In another budget recommendation, the governor also wants to require at least two appraisals for all stewardship grants, and, finally, Walker is proposing increased legislative oversight of state land purchases. The budget measure would lower the threshold for legislative review of DNR acquisitions to $250,000. Right now, only purchases of $750,000 or more are subject to legislative scrutiny
Stepping up for Stewardship
In her testimony before the Legislature's Joint Finance Committee after the governor released his proposal, DNR secretary Cathy Stepp said the budget proposals would make common-sense adjustments to the program but confirmed the governor's support of it.
"Make no mistake about it, Governor Walker does support Stewardship," Stepp said. "We believe these enhancements to the program will assure its viability for years to come. ... The Governor has kept Stewardship bonding at $86 million, recognizing that in Wisconsin we value our public lands for recreation, for preserving rare ecosystems, and for providing a strong foundation for our huge tourism and forestry industries."
That said, Stepp observed, public lands are not free.
For one thing, she said, the $12 million in annual payments to local governments were simply not sustainable in an era of crimped budgets. The governor's proposals, she said, were designed for the cost of public land to be shared by the state and local municipalities.
"State government will not make payments in lieu of taxes on land acquired from this point forward," she said. "Recognizing that local governments benefit from public land, they will be responsible for the taxes on land they want added to public ownership. And because they will have that financial responsibility, they will be able to weigh in on proposed acquisitions with non-binding resolutions of support or opposition."
Environmentalists have a different take on the proposals, though they have largely breathed a sigh of relief that bonding authority itself remained intact.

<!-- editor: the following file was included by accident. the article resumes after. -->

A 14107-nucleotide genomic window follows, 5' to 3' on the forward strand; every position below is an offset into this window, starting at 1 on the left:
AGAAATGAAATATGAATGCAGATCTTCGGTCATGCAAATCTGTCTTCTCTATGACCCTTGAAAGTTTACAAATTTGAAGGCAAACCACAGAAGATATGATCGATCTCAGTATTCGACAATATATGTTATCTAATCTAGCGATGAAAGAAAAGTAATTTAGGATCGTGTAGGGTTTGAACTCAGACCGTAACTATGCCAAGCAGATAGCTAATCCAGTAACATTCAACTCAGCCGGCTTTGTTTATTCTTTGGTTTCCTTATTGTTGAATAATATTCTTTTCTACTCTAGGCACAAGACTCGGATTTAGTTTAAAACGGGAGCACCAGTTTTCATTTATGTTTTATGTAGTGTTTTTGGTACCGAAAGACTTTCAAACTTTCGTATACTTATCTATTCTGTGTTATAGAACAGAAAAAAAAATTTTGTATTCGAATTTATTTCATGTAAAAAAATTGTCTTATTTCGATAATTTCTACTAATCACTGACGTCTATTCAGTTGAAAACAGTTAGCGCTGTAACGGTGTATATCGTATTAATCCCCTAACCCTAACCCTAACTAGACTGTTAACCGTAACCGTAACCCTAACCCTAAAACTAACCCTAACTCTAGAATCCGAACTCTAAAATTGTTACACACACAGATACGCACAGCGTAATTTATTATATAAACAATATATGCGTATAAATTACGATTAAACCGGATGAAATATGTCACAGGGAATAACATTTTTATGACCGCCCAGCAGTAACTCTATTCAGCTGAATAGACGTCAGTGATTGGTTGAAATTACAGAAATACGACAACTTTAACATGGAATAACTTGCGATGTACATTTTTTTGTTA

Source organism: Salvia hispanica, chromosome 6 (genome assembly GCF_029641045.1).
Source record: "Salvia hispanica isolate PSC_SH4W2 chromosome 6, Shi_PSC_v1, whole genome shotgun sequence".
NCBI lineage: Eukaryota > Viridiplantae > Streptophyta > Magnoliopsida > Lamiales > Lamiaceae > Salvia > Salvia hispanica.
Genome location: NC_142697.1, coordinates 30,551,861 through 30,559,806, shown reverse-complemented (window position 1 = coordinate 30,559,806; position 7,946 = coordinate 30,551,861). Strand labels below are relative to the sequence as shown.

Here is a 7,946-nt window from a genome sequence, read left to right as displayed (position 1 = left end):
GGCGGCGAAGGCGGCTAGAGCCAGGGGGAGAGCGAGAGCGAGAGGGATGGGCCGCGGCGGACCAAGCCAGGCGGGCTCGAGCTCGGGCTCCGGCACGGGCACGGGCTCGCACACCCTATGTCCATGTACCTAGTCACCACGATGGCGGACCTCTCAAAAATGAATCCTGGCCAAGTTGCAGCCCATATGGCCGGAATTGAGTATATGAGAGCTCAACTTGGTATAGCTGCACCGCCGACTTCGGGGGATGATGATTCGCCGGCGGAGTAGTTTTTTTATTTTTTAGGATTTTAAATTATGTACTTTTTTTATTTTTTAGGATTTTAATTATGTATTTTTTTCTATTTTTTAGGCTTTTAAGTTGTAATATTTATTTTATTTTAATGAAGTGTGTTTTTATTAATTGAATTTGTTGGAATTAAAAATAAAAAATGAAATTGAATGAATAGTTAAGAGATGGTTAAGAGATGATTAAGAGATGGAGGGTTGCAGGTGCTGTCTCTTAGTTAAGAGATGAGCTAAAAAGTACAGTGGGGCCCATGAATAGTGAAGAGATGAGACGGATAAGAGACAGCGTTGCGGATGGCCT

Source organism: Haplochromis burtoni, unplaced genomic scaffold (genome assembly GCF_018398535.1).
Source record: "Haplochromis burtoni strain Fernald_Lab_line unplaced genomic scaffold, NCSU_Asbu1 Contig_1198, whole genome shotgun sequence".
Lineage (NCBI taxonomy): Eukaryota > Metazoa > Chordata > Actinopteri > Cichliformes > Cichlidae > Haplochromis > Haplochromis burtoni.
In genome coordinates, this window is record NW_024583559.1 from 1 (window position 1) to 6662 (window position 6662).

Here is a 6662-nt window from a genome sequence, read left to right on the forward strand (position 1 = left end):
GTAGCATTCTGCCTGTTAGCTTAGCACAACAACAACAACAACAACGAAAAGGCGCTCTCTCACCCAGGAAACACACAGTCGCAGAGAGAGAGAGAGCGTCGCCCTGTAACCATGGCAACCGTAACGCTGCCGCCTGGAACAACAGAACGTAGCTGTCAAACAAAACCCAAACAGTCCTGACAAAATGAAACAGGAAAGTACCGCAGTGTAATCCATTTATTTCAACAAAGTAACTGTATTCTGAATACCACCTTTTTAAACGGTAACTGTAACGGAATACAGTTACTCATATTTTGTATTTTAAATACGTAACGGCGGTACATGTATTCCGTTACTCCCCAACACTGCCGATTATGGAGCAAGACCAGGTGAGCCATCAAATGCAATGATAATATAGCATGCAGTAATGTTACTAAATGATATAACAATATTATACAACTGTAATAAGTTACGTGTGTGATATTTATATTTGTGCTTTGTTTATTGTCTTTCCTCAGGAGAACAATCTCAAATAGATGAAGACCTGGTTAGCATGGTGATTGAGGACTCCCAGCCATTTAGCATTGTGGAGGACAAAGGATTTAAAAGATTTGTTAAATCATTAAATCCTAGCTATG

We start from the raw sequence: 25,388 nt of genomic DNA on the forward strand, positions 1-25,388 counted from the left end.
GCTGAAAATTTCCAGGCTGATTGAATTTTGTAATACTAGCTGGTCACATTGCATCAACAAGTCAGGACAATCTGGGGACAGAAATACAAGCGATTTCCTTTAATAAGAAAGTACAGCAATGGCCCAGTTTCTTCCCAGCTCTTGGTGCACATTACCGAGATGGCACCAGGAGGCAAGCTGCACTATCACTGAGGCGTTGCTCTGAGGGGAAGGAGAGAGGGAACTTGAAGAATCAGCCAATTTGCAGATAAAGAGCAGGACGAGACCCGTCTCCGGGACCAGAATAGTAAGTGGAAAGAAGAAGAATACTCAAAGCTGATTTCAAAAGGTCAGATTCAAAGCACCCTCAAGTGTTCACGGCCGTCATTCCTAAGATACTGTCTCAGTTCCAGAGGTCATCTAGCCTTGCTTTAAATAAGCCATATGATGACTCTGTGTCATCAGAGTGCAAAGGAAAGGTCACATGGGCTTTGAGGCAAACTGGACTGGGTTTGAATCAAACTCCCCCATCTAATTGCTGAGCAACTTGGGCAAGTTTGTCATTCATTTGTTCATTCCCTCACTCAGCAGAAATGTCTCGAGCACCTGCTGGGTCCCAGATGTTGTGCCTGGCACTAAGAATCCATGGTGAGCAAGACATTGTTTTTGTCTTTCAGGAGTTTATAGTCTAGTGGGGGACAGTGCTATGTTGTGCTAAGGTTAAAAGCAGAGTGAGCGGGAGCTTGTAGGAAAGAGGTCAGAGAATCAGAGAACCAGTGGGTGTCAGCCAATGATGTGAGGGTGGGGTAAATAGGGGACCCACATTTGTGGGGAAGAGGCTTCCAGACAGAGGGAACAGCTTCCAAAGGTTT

In an April 4 budget analysis on its website, for example, the Gathering Waters Conservancy critiqued a number of the proposed changes, saying the popular program was a win-win for the environment and taxpayers.
"Stewardship debt service works out to approximately $10 per Wisconsinite per year, and reducing funding for the program by as much as 30% would only save on average $3 per Wisconsinite per year over the next decade," the analysis stated. "Stewardship is an example of government efficiency. Through grants to land trusts and local governments, Stewardship dollars are leveraged many times over with local funds, federal grants and private contributions."
The group took issue with proposed restrictions on easement purchases and an end to the purchase of development rights. Conservation easements are less expensive than complete ownership, the group asserted, while properties protected by easements stay on the local tax rolls.
In addition, the conservancy asserted, eliminating payments in lieu of taxes to local municipalities for land purchased by the DNR "sets up potential conflicts between the DNR and local communities, places the burden of a state investment squarely on the shoulders of local communities, and threatens to undermine the Stewardship Program."
The group was not fond of increased legislative oversight of land purchases, either.
"This further delays an already onerous grants process," the analysis stated. "Stewardship grants currently can take over 54 weeks to complete with all of the red tape involved, and this could add additional weeks to the process."
At the proposed $250,000 trigger for legislative review, the analysis continued, approximately 22 percent of all projects could be subject to legislative oversight.
Finally, the group asserted that changes in access requirements would reduce program flexibility, especially in urban areas.
"This change would prevent the DNR from considering the complexity, feasibility, size and shape of potential Stewardship purchases in determining whether certain nature-based outdoor activities should be restricted or prohibited," the group argued.
Nearly 500,000 acres have been purchased through the Stewardship Program, according to the governor's budget documents. Expenditures related to debt service on Stewardship purchases totaled more than $50 million in 2008-09, paid from both the general fund and conservation fund.
Richard Moore may be reached at email@example.com.
Posted: Friday, May 20, 2011
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This action is long overdue. Government already owns ample land in this state and in this country. Every acre taken off the tax rolls put a higher tax bill on the remaining acreage in the town/county/state. I don't know where this notion started that government should start buying up private property and removing it from the tax rolls, but it is about time that it come to a halt. One question the Lefties won't answer is "How much is enough?? What is the end game? What percentage of the state do you want government to own and to control and the remaining property owners to pay for? 40%? 50%? 75%?" Thank goodness we finally have some adults in Madison making right decisions!